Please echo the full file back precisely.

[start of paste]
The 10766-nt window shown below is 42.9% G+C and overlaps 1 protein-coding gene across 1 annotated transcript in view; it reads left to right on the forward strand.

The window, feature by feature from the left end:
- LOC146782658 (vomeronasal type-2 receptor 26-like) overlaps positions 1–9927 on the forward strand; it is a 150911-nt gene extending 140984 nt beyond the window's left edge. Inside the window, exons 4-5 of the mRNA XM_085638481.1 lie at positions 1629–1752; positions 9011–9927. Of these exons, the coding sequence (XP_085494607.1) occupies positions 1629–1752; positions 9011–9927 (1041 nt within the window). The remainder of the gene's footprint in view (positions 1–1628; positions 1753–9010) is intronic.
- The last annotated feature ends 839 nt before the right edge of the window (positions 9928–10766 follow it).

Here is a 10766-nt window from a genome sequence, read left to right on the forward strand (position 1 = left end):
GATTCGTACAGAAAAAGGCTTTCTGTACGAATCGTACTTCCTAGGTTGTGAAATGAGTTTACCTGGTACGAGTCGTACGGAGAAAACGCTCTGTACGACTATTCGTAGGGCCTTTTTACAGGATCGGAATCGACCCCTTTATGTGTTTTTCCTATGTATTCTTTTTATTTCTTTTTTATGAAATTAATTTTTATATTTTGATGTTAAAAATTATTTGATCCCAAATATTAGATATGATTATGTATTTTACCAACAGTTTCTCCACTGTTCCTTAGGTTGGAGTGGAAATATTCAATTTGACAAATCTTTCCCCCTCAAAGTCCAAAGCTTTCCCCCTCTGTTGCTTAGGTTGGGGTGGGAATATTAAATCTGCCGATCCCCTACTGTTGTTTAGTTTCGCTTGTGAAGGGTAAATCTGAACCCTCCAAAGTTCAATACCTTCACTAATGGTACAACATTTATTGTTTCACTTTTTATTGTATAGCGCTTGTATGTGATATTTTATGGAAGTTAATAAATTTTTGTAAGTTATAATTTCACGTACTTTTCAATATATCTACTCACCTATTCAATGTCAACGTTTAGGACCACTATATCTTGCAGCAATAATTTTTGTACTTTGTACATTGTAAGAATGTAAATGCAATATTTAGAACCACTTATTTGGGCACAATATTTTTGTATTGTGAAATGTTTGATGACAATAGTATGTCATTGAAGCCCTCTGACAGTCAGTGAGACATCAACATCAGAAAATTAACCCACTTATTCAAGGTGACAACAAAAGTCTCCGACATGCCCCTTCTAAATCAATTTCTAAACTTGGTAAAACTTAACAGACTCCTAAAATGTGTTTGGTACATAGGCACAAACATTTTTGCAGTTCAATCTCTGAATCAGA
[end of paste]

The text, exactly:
The 10766-nt window shown below is 42.9% G+C and overlaps 1 protein-coding gene across 1 annotated transcript in view; it reads left to right on the forward strand.

The window, feature by feature from the left end:
- LOC146782658 (vomeronasal type-2 receptor 26-like) overlaps positions 1–9927 on the forward strand; it is a 150911-nt gene extending 140984 nt beyond the window's left edge. Inside the window, exons 4-5 of the mRNA XM_085638481.1 lie at positions 1629–1752; positions 9011–9927. Of these exons, the coding sequence (XP_085494607.1) occupies positions 1629–1752; positions 9011–9927 (1041 nt within the window). The remainder of the gene's footprint in view (positions 1–1628; positions 1753–9010) is intronic.
- The last annotated feature ends 839 nt before the right edge of the window (positions 9928–10766 follow it).

Here is a 10766-nt window from a genome sequence, read left to right on the forward strand (position 1 = left end):
GATTCGTACAGAAAAAGGCTTTCTGTACGAATCGTACTTCCTAGGTTGTGAAATGAGTTTACCTGGTACGAGTCGTACGGAGAAAACGCTCTGTACGACTATTCGTAGGGCCTTTTTACAGGATCGGAATCGACCCCTTTATGTGTTTTTCCTATGTATTCTTTTTATTTCTTTTTTATGAAATTAATTTTTATATTTTGATGTTAAAAATTATTTGATCCCAAATATTAGATATGATTATGTATTTTACCAACAGTTTCTCCACTGTTCCTTAGGTTGGAGTGGAAATATTCAATTTGACAAATCTTTCCCCCTCAAAGTCCAAAGCTTTCCCCCTCTGTTGCTTAGGTTGGGGTGGGAATATTAAATCTGCCGATCCCCTACTGTTGTTTAGTTTCGCTTGTGAAGGGTAAATCTGAACCCTCCAAAGTTCAATACCTTCACTAATGGTACAACATTTATTGTTTCACTTTTTATTGTATAGCGCTTGTATGTGATATTTTATGGAAGTTAATAAATTTTTGTAAGTTATAATTTCACGTACTTTTCAATATATCTACTCACCTATTCAATGTCAACGTTTAGGACCACTATATCTTGCAGCAATAATTTTTGTACTTTGTACATTGTAAGAATGTAAATGCAATATTTAGAACCACTTATTTGGGCACAATATTTTTGTATTGTGAAATGTTTGATGACAATAGTATGTCATTGAAGCCCTCTGACAGTCAGTGAGACATCAACATCAGAAAATTAACCCACTTATTCAAGGTGACAACAAAAGTCTCCGACATGCCCCTTCTAAATCAATTTCTAAACTTGGTAAAACTTAACAGACTCCTAAAATGTGTTTGGTACATAGGCACAAACATTTTTGCAGTTCAATCTCTGAATCAGA